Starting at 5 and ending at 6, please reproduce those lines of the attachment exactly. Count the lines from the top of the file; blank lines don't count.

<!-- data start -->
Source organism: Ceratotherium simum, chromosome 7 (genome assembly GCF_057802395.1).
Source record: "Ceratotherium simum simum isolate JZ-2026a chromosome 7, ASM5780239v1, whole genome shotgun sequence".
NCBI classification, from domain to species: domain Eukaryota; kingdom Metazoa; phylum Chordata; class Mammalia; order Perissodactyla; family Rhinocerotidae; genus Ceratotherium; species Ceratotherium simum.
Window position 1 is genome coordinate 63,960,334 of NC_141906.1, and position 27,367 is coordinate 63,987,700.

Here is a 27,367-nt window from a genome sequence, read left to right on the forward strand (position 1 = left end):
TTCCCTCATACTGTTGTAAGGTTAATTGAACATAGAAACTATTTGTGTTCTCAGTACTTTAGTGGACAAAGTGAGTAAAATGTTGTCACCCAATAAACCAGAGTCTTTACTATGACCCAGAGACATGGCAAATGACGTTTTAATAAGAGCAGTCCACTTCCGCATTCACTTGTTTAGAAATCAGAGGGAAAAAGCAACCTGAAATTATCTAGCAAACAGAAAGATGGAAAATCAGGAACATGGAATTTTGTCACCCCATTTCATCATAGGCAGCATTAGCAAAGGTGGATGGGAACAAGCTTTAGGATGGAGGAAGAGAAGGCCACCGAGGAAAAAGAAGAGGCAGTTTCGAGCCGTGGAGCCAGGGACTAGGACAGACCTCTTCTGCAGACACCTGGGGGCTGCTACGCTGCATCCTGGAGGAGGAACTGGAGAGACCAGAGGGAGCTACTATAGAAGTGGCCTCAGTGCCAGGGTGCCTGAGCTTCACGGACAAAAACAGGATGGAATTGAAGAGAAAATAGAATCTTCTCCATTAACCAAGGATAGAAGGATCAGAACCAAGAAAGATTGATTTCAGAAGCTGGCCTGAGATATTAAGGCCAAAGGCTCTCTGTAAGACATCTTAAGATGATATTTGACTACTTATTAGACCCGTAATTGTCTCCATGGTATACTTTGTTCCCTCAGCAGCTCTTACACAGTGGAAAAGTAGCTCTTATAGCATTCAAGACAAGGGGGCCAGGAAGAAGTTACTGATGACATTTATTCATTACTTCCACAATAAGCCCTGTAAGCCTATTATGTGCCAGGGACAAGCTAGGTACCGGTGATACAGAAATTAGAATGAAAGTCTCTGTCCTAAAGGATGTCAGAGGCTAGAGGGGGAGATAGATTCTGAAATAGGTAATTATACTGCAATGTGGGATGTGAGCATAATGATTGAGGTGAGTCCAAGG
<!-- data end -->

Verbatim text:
Here is a 27,367-nt window from a genome sequence, read left to right on the forward strand (position 1 = left end):
TTCCCTCATACTGTTGTAAGGTTAATTGAACATAGAAACTATTTGTGTTCTCAGTACTTTAGTGGACAAAGTGAGTAAAATGTTGTCACCCAATAAACCAGAGTCTTTACTATGACCCAGAGACATGGCAAATGACGTTTTAATAAGAGCAGTCCACTTCCGCATTCACTTGTTTAGAAATCAGAGGGAAAAAGCAACCTGAAATTATCTAGCAAACAGAAAGATGGAAAATCAGGAACATGGAATTTTGTCACCCCATTTCATCATAGGCAGCATTAGCAAAGGTGGATGGGAACAAGCTTTAGGATGGAGGAAGAGAAGGCCACCGAGGAAAAAGAAGAGGCAGTTTCGAGCCGTGGAGCCAGGGACTAGGACAGACCTCTTCTGCAGACACCTGGGGGCTGCTACGCTGCATCCTGGAGGAGGAACTGGAGAGACCAGAGGGAGCTACTATAGAAGTGGCCTCAGTGCCAGGGTGCCTGAGCTTCACGGACAAAAACAGGATGGAATTGAAGAGAAAATAGAATCTTCTCCATTAACCAAGGATAGAAGGATCAGAACCAAGAAAGATTGATTTCAGAAGCTGGCCTGAGATATTAAGGCCAAAGGCTCTCTGTAAGACATCTTAAGATGATATTTGACTACTTATTAGACCCGTAATTGTCTCCATGGTATACTTTGTTCCCTCAGCAGCTCTTACACAGTGGAAAAGTAGCTCTTATAGCATTCAAGACAAGGGGGCCAGGAAGAAGTTACTGATGACATTTATTCATTACTTCCACAATAAGCCCTGTAAGCCTATTATGTGCCAGGGACAAGCTAGGTACCGGTGATACAGAAATTAGAATGAAAGTCTCTGTCCTAAAGGATGTCAGAGGCTAGAGGGGGAGATAGATTCTGAAATAGGTAATTATACTGCAATGTGGGATGTGAGCATAATGATTGAGGTGAGTCCAAGG